I came to New York for the sake of photography and I met a painter. In Chelsea. 14th floor, brick building. This unexpected collaboration became an enlightening experience in my New York journey.
For two months, I sat twice a week for a few hours at a computer surrounded by books, notes, pictures and worked with James Burgess to obtain digital prints as close as possible to his original paintings. So, with the digital prints in hand, James and I were constantly running from the small computer room to his bright studio where the original works were standing in their monumental scale… And their powerful colors. Against the wall or on the floor, James would move them for us to look at them properly and compare the print results to them. We were trying to catch their true colors with the instant memory of our eyes. Then we ran back to the computer and I transferred our understanding of the stream of colors on the digital files, using the diverse tools of Photoshop. A very exciting exercise, I have to say.
Week after week, we traveled in his paintings with our eyes. I was discovering them and he was looking at them with a new look, as our process required an accurate analysis of the tonalities, the intensity of the lines, the relationships between the shapes and volumes, the chromatic dominant. Multiverse, Mountain-Water, Petrograph, The Kant Series are the titles of his series. Now these words contain a particular music, colorful, symphonic with a life of their own. One after the other, each work in each series was an organic and cerebral world in itself, invented by James and I had to understand its rules, its energy to be as loyal as possible to the original, which was a real challenge. From this, a first lesson was learnt: the original is the master, the screen is a liar and the printer sets the tone. Two human beings and two machines (computer and printer): we had to get along altogether.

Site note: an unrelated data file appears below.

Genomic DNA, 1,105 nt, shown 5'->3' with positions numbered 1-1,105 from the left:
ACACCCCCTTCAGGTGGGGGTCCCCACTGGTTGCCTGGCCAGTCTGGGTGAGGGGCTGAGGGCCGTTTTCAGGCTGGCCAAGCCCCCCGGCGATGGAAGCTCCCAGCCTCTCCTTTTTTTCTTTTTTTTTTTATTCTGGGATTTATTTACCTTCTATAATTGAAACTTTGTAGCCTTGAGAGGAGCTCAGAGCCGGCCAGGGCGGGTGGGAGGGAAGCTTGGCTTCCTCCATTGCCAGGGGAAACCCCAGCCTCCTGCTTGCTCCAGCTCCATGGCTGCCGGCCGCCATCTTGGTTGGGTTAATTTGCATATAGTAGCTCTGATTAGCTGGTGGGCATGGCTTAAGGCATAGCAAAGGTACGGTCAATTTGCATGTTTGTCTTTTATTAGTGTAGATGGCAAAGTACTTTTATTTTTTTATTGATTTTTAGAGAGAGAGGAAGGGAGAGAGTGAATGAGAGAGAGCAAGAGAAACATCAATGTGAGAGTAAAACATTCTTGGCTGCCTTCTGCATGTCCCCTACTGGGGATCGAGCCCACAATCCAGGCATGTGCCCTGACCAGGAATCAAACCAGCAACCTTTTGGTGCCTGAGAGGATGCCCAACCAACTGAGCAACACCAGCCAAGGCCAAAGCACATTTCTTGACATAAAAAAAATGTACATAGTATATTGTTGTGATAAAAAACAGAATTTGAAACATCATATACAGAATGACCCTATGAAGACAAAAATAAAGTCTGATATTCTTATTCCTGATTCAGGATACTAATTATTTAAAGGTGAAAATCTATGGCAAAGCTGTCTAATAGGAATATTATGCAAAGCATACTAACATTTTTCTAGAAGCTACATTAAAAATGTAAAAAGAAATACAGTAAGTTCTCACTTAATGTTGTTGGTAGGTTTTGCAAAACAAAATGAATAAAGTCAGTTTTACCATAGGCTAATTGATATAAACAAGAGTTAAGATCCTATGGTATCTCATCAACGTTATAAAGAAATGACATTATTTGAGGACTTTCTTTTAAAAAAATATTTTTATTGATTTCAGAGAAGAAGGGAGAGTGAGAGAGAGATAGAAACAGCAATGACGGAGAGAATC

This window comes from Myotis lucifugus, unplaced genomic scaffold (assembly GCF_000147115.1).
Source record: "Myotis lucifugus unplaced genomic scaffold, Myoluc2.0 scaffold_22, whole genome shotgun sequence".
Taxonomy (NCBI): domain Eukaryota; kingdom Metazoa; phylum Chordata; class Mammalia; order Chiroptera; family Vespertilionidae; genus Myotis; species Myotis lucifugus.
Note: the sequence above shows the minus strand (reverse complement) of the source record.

Thoroughly a painter, James also writes, teaches and reads, with passion. And, while hearing the steady sound of the printer, selecting pixels or correcting the color channels on the screen, it was delightful to listen to James’ stories and puns. He talked of literature, art, photography, traveling the world, Paula his beloved companion, Meryl Streep, Anselm Kiefer, Daniel Day Lewis, Dürer and Kandinsky. Back in Paris, his paintings haunt my mind. I realized how nurturing it was to hang out with this witty and generous New Yorker, living in Chelsea for 30 years. As a person as well as in my quest for photography, I was taught my second lesson almost at the end: "come closer" he told me a few times, that day I made a few portraits of him. And he was right.